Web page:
The Felling Theatre That Never Was


Right in the centre of this map of 1894 is the Paragon Theatre, which, it seems, never existed. I've been told that it was planned to be built but was initially rejected by the planners for technical reasons.  If true, it may be presumed that the developer lost heart and shelved the scheme.
The drawer of the first OS map must have included it, on the assumption that the development would go ahead. It was not on the next OS map of ...(date) but it has remained on reprints of the 1894 OS map by the Ordnance Survey Office. It is also there on the Alan Godfrey Maps, though it is likely that Alan Godfrey himself, a local historian, knows or suspects that the theatre was never built. He may feel compelled to honestly reproduce the 1894 OS Map, right or wrong.
I decided to try to correct this and wrote to Gateshead Council, who will have inherited papers from the former Felling Urban District Council. The response from the Council is that they do not have any papers on the subject but have suggested that Tyne & Wear Archives might be of assistance. Now awaiting a response from the Archivists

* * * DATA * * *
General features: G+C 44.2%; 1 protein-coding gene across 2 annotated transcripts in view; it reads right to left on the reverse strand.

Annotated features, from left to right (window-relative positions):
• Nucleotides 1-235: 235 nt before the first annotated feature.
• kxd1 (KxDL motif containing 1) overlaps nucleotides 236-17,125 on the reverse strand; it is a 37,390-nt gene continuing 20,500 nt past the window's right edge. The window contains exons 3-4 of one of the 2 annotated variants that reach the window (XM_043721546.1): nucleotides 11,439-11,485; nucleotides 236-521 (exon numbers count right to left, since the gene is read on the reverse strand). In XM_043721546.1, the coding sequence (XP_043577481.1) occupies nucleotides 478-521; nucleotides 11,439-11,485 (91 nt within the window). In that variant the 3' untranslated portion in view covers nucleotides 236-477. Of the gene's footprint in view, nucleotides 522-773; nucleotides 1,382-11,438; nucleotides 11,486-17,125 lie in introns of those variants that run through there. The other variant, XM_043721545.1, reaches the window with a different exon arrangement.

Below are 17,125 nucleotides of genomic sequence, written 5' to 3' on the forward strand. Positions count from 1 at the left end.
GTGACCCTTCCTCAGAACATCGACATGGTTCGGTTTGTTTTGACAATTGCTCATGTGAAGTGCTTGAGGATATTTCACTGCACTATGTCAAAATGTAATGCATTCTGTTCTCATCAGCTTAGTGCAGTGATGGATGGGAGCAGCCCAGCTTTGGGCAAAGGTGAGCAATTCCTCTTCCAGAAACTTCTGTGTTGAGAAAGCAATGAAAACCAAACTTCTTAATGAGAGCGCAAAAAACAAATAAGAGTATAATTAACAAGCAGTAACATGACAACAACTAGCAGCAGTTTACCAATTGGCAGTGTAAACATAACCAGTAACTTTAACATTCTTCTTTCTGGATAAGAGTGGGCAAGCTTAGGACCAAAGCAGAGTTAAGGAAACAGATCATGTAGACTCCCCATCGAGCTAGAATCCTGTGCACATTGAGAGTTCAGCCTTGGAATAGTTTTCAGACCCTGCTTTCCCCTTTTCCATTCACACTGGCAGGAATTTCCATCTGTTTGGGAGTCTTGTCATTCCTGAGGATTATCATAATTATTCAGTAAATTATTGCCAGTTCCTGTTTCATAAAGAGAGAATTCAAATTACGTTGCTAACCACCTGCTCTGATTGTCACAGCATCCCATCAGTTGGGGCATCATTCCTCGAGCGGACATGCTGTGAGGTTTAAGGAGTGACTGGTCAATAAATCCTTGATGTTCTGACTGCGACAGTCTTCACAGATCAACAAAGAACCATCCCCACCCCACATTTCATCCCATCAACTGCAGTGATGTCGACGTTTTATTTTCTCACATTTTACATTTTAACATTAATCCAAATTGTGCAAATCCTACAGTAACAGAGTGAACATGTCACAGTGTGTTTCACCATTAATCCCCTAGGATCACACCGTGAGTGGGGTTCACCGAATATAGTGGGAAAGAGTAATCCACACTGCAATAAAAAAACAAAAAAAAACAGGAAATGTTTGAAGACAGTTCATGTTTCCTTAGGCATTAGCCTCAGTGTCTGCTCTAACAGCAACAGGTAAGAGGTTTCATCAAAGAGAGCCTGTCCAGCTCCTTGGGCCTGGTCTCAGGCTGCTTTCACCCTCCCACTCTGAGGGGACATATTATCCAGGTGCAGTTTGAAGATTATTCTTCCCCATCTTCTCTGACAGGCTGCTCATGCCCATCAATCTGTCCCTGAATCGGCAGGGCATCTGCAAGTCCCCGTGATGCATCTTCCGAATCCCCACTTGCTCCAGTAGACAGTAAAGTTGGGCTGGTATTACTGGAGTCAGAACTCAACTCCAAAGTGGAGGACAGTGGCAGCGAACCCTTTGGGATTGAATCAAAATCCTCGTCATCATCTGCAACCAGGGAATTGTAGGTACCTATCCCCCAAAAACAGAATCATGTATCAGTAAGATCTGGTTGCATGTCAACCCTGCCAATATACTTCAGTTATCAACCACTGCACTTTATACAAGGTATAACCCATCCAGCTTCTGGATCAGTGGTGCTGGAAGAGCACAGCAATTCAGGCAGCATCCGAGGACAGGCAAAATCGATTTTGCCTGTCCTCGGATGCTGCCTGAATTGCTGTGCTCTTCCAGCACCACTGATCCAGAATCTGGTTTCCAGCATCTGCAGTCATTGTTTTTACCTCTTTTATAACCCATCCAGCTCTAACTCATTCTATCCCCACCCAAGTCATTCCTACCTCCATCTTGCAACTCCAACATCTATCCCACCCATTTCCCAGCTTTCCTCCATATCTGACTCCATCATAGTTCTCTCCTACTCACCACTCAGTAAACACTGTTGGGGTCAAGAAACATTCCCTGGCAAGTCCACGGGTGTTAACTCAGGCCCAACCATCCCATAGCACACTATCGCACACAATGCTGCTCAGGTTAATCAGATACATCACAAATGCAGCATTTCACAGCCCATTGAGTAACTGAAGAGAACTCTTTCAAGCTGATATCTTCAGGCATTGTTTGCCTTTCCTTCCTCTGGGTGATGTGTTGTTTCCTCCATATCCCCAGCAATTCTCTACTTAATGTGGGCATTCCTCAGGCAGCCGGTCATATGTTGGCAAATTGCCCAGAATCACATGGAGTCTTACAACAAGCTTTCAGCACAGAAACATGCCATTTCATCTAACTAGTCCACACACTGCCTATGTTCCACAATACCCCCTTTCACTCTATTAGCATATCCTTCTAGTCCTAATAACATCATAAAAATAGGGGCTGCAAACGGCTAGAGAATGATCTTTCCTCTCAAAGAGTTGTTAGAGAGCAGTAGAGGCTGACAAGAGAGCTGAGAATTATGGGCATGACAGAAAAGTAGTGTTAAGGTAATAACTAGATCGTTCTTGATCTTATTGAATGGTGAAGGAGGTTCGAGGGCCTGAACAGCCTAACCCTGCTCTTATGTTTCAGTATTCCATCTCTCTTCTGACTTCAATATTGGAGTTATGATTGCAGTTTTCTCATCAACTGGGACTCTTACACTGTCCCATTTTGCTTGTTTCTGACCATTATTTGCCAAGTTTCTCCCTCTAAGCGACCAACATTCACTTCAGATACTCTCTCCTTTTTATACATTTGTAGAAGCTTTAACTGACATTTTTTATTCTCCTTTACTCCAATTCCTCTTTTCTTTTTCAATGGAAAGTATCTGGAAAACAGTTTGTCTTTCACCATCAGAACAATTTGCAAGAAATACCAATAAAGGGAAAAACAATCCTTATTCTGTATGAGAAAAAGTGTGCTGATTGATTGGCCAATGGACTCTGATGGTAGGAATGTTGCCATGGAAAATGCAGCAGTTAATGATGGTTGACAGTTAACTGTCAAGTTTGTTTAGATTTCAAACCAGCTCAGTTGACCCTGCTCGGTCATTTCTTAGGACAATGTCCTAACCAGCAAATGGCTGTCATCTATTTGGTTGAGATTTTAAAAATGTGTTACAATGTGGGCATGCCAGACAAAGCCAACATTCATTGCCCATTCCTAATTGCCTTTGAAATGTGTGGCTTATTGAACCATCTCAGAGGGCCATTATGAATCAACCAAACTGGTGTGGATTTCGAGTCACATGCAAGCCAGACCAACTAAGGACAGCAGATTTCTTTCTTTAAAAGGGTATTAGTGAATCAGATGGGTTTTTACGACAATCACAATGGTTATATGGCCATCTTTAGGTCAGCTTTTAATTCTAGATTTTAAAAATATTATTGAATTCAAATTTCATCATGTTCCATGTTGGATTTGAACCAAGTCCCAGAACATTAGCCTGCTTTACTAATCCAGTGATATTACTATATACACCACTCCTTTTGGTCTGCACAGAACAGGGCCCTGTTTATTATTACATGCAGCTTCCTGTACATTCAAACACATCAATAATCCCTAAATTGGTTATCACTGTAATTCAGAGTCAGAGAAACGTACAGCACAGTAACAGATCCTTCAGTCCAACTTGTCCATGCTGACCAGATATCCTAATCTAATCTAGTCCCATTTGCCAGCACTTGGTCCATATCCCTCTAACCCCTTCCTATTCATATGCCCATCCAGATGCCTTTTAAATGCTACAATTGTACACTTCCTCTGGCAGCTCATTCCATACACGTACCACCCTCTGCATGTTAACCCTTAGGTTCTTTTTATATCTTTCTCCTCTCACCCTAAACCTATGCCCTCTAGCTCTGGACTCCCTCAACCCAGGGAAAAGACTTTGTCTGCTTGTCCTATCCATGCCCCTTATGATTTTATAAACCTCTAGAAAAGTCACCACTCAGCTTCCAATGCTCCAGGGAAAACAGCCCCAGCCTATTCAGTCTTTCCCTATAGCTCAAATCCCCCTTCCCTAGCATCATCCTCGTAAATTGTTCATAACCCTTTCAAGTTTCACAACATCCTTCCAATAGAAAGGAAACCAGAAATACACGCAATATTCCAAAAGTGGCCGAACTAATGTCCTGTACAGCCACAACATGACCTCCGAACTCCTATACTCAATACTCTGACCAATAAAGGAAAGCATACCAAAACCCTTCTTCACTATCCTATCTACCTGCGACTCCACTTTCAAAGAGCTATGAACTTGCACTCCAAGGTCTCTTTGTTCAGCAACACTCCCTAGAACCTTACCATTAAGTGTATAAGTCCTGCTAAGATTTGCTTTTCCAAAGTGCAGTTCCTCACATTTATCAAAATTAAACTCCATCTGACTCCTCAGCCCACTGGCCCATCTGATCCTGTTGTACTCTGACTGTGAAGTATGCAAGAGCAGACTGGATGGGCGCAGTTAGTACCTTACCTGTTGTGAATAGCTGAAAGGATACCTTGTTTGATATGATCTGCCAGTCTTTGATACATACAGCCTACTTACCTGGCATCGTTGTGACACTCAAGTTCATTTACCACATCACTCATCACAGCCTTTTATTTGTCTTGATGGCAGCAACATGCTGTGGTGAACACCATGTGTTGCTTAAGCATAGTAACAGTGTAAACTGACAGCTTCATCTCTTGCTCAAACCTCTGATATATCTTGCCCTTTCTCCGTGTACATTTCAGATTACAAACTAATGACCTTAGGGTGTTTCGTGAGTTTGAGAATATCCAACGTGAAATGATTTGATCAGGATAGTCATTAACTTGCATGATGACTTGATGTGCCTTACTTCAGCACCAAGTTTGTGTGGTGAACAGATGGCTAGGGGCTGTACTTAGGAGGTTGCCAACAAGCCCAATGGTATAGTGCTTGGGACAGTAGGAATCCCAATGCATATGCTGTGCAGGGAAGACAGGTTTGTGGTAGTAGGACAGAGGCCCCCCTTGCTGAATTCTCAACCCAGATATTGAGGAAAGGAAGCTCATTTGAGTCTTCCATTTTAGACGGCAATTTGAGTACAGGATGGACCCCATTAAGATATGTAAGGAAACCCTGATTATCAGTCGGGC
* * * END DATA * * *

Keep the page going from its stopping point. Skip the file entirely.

If it turns out to be true that the project didn't proceed, then it will presumably be corrected by the OS Office.
A 120 + year error..or not..deserves correction..or clarification.
Watch this space



Wednesday, 17 May 2017

Felling Pubs with Curved Windows


As a "nerd" on pubs in Gateshead, here's what I reckon. Felling has more pubs with semi circular topped windows than anywhere else. Here's The Swan..in Swan Lake...

 There are eleven in Felling, almost more than the rest of the whole extended Gateshead area.


 Shakespeare (now Portland Arms)


Lord Collingwood


 Turf


 Beeswing


 Blue Bell


British Lion




Mulberry


 Oddfellows


The Wardley, Pelaw


Pelaw Inn


Only 4 of The Felling ones are still open but that's still more than the whole of the rest of Gateshead


Friday, 2 December 2016

The Fells in the North



Some of you will recall that I dissed the nonsensical idea that Felling got its name from the felling of trees but rather from being on one side of the Gateshead Fell, the other side being High & Low Fell. The word "fell" is Norse and is mainly used in the North of England but also leaking over the border to pockets in Scotland. In our immediate area we also have Pelton Fell and Waldridge Fell and Fellside in Whickham. Per Sunniside History Group "Sunniside stands on the old boundary of Whickham Parish, overlooking the Black Burn, with a southerly aspect towards Blackburn Fell"
While en route to Grassington (twice visited by The Felling Heritage Group in the past two years) I noticed that, between Kettlewell and Grassington, we were passing a fell-like area so I googled and found to my surprise this list of 40 or so fells in that area